According to the requirements laid down by above verses of the Quran, the primary characteristic of those who are bound for salvation is that they offer ritual prayers submissively. Performing a prayer in a complete manner demands that one implements its outward and inward requirements in unity. We can picture two persons offering prayer at the same time and place; yet that is not to say that there is no great difference between the two performances. In explaining the inner requirements of a ritual, the Prophet -upon him blessings and peace- states, “A person performs prayer; but only one half, one third, one fourth, one fifth, one sixth, one seventh, one eighth, one ninth, even one tenth of his prayer is written for him [as reward].” (Ahmad ibn Hanbal, Musnad, IV, 321) In the Quran, the Almighty identifies believers as those “…who carefully maintain their prayers.” (al-Muminun, 9)

Together with, though venturing beyond its external meaning, Rumi provides an esoteric interpretation of the above Quranic verse and says, “They maintain their states during prayer, even after completing the prayer. The daily prayers, that show us the straight path and restrain us from wrongdoing, are performed five times a day. But the lovers are always in prayer; for the passion in of Divine love burning inside their hearts cannot be snuffed out in five splashes; nor would it disappear with five-hundred-thousand.” Similarly, Yunus Emre describes the prayers of those awakened from heedlessness in the following lines:

Our imam is love, our congregation in the heart;
The qiblah is the Beloved, the prayer incessant.

In fact, a standard ritual prayer lasts approximately up to ten or fifteen minutes. Still, a servant is expected to maintain his religious concentration even after completing his daily prayers, lest his heart be exposed to the intrusion of ill-thoughts that gradually throw it back into heedlessness, immorality and even -Allah forbid – disbelief. For this reason, the servant should relentlessly busy his heart busy with Divine remembrance and always remain mindful of Him.

The heedless, on the other hand, do not have a heart endowed with the quality of being submissive to and mindful of the Almighty even during ritual prayer, let alone outside it. On this subject, the following story is quite meaningful.

A dervish, proceeding on the path of spiritual maturity, was offering ritual prayer in a mosque in the middle of the night. Then it suddenly started raining and with the raindrops pelting down onto the roof, his heart began longing for home. At that moment, a cautionary voice inside of him said, “This prayer of yours is no good for us because you have sent your beautiful part (heart) home and left here merely your body.” This recalls the words of the Blessed Prophet -upon him blessings and peace-: “There are many who pray deep into the night but staying up late sleepless is all they gain.” (Ahmad ibn Hanbal, Musnad, II, 373) Ultimately, it all comes down to moral and spiritual maturity.

Comparable is the case of fasting, comprised of both outward and inward dimensions, which must be taken into account when offering one. The Blessed Prophet –upon him blessings and peace- assures that such a consummate offering of fasting erases all kinds of sins previously committed: “Whoever fasts during the month of Ramadan, believing in its merit and expecting its return only from the Almighty, will have his past sins forgiven.” (Bukhari, Sawm, 6) Otherwise, fasting is merely  an experiment of starvation. Rather, the purpose of fasting is to acquire a forceful sense of piety; a sense of being conscious of the Lord at all times (taqwa). Attesting to this is the Quran itself: “O you who believe! Fasting is prescribed to you as it was prescribed to those before you that you may attain piety.” (al-Baqarah, 183)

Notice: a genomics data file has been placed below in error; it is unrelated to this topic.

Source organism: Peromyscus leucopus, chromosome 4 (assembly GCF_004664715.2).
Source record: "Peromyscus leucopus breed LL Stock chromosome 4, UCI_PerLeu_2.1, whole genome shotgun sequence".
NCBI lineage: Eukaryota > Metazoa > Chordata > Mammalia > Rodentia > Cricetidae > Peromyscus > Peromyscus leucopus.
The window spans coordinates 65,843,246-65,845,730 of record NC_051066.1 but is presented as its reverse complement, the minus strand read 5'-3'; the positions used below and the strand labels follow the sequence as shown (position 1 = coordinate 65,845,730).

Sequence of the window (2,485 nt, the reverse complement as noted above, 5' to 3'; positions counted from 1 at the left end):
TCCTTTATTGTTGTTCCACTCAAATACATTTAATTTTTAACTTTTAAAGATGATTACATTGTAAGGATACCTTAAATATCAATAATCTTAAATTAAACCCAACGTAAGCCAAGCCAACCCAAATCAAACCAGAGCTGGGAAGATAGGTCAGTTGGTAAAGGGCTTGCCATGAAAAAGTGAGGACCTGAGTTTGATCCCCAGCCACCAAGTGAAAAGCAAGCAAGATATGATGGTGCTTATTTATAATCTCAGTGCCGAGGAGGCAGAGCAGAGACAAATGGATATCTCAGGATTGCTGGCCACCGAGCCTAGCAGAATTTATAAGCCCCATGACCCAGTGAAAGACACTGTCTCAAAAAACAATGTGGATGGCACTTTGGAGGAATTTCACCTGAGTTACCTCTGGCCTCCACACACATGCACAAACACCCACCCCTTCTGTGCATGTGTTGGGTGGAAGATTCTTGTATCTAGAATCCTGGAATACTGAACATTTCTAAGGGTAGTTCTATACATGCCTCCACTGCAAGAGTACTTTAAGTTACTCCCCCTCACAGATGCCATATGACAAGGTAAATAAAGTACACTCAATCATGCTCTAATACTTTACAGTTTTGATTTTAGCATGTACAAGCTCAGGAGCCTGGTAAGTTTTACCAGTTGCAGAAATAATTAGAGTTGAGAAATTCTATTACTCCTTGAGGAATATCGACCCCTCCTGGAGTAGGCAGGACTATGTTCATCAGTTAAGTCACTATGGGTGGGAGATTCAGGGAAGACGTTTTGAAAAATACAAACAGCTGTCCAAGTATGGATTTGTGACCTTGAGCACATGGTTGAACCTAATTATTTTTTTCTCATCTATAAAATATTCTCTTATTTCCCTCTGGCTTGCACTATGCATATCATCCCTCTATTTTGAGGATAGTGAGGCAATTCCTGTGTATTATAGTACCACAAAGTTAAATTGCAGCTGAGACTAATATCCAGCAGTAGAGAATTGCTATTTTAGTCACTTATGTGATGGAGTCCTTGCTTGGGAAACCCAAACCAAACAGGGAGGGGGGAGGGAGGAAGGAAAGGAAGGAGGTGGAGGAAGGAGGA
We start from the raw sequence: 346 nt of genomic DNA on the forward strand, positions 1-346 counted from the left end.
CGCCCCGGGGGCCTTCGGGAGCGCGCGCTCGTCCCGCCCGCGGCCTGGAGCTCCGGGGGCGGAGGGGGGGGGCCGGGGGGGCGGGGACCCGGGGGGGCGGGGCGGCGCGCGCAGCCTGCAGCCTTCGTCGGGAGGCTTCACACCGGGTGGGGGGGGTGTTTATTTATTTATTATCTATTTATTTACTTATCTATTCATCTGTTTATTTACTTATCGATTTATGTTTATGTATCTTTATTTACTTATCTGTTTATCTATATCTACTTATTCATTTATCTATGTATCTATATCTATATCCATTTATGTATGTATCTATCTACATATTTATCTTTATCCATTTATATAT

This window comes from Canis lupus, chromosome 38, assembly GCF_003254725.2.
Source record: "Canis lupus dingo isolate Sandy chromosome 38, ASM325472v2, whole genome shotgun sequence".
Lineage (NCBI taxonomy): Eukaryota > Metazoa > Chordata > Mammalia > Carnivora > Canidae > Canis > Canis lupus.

From this perspective, fasting should not be performed only with the stomach, but with the entire organs of the body, and most importantly, the heart. Through contemplating on the significance of the blessings given by the Almighty, the heart is expected to comprehend the spiritual depth of the notion of fasting. Fasting is a type of training to flourish good moral characteristics in man, like mercy and affection. If a person fasts without displaying such characteristics, his fasting becomes a matter of formality. Gossiping and backbiting, especially, whilst fasting, prevents the deed from receiving any rewards and reduces it to nothing. The Blessed Prophet -upon him blessings and peace- underlines the importance of this fact saying, “There are many of those who fast, but the only result of their fasting is hunger and thirst.” (Ahmad ibn Hanbal, Musnad, II, 373) This hadith is another indication of the necessity of upholding the moral and spiritual dimensions of fasting.

The significance of the moral and spiritual dimensions of deeds of worship can also be observed in almsgiving (zakat), a manifestation and proof of a believer’s altruism. When He talks about the characteristics of the believers in the Quran, the Almighty says, “And from their properties was [given]the right of the [needy]petitioner and the deprived.” (ad-Dhariyat, 9)

If a believer is person of spiritual strength, on handing out the required alms from his wealth, he does so with the mindset of restoring the rights the needy and deprived and not as if he is doing them a favor; he further feels appreciation and gratitude towards them for giving him the opportunity to purify his wealth. Only by embodying this mindset can a believer take hold of the real meaning and virtue of almsgiving. To be sure, the receiver does help the benefactor in providing an avenue for him to fulfill an obligatory deed of worship and to protect him from misfortunes and troubles, as well as enabling him to acquire eternal rewards. When offering any form of charity, a truly mature believer acts in accordance with the hadith, “Charity reaches The Almighty’s Hand [of power]before it reaches the hand of the needy.” (Tabarani, Mujam al-Kabir, IX, 109)[2] To be able to grasp the secret of this hadith, the believer acts insightfully and knows that everything he gives goes, in reality, to the Almighty. And such is the confirmatory basis of the spiritual dimension of almsgiving, a sensitivity that only comes through with moral and spiritual maturity.